Our recent reading of Jeff Jarvis’(@JeffJarvis) 2009 critically acclaimed – and sometimes ridiculed – What Would Google Do (#WWGD) stimulated much thought with regard to the tectonic shifts taking place in business during the past fifteen years or so. There are many reviews out there of this book, laudatory as well as mocking. Go ahead and Google them. So why the need for yet another? We decided to present a review targeted toward technical communicators (TCs), a professional group impacted heavily by the Internet economy, and also well positioned—possibly better than any other profession—to exploit these shifts.
A Media Experiment
One of Jarvis’ stories that stood out powerfully for me was his retelling of a media experiment by Brian Lehrer in 2007. On Lehrer’s WNYC radio program, he prompted listeners to go to their local grocery stores and report on the price of milk and several other items. Hundreds responded, providing the station with data no single reporter could have gathered alone. WNYC plotted the data on Google Maps, demonstrating which neighborhoods were being gouged, and even being subjected to illegally high prices.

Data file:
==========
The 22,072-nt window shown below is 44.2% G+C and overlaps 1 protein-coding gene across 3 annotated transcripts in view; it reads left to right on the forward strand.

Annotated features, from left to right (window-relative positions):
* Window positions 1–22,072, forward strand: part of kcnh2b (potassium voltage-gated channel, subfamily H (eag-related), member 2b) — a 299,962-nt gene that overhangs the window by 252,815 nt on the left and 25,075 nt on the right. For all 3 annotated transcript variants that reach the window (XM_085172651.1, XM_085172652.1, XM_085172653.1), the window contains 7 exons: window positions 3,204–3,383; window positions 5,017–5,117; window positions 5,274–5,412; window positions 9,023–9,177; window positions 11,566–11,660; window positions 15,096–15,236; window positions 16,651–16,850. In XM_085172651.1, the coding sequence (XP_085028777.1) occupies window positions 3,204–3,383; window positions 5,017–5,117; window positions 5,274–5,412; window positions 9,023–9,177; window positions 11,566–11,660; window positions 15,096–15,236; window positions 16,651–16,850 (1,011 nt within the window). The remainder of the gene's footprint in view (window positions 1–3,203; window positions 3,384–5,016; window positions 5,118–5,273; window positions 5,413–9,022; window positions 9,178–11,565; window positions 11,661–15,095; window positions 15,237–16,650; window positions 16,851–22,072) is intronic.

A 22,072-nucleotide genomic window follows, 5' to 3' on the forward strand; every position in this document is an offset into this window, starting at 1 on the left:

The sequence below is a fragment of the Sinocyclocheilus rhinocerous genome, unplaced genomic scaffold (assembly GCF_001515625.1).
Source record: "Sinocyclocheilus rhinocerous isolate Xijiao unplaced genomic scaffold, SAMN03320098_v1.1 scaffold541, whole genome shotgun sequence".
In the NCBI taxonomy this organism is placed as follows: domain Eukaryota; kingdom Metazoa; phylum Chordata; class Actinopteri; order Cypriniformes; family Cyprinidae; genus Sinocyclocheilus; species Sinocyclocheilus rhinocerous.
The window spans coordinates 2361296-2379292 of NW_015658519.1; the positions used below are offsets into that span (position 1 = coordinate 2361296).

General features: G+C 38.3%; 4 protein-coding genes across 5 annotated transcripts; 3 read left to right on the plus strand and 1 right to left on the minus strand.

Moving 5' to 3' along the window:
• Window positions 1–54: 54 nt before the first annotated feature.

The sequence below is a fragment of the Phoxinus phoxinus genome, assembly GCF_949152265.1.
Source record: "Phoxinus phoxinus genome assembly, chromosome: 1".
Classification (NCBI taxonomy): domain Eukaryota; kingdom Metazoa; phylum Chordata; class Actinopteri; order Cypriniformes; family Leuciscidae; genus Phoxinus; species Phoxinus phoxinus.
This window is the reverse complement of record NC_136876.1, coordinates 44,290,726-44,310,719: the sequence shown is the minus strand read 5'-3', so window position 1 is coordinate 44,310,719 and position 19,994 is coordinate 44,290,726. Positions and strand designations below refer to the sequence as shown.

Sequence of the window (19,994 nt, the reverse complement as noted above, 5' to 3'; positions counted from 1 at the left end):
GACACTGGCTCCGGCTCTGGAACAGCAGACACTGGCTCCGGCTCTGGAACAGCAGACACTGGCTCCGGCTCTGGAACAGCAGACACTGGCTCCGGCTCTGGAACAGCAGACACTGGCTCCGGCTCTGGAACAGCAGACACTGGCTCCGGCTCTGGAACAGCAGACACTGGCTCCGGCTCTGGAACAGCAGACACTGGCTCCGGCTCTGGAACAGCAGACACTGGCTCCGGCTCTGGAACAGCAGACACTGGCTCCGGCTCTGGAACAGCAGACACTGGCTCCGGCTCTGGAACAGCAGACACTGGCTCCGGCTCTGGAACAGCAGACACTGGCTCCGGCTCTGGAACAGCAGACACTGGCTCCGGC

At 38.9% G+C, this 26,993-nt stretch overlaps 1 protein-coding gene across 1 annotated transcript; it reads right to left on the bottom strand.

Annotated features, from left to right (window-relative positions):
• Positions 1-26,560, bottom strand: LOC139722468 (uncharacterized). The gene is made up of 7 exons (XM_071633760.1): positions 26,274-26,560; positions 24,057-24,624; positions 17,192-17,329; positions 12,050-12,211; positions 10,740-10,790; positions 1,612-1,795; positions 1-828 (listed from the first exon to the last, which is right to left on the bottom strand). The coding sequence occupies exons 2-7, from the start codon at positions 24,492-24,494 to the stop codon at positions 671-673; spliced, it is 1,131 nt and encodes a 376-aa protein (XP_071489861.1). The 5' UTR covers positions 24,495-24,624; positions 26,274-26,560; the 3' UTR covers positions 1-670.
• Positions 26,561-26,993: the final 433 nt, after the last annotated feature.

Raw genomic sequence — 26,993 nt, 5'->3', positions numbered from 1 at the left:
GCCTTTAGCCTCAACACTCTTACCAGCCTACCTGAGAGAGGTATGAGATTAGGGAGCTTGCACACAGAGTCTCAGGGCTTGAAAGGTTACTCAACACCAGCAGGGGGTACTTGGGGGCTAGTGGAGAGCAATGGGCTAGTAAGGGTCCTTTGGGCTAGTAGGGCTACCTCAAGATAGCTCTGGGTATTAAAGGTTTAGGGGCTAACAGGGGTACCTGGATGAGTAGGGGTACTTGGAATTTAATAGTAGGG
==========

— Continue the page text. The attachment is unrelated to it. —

Why should this be surprising and what’s special about it? Haven’t consumers banded together for ages already, supporting the businesses, products, and services they like, while spurning those they don’t? Yes, but not with such rapidity, ease, and perhaps boldness. Could this experiment have succeeded without Google Maps? Maybe. But the point is that the Internet and a (free) Google product make the collaboration effort much easier and much faster. Furthermore, if it could happen in a few shops in several New York City neighborhoods, could this experience be scaled to a whole state, country, or industry?
Riding the Cluetrain
Jarvis is clearly a proponent of the Cluetrain Manifesto, as he refers to it with some frequency. Furthermore, his main message is very much in alignment with Cluetrain’s principles, as well as its tone. Written in 1999, Cluetrain lists 95 statements (“theses”?) on how the Internet has changed, and is continuing to change, the way the world does business. Namely, it describes how the consumer is empowered through a vast network of people sharing their stories about products and services. Marketing departments and many of the techniques they’ve employed, Jarvis says, are becoming irrelevant and are outmoded. Companies had better tune into the conversations taking place “out there” among consumers and other interested parties that could lead to potential business.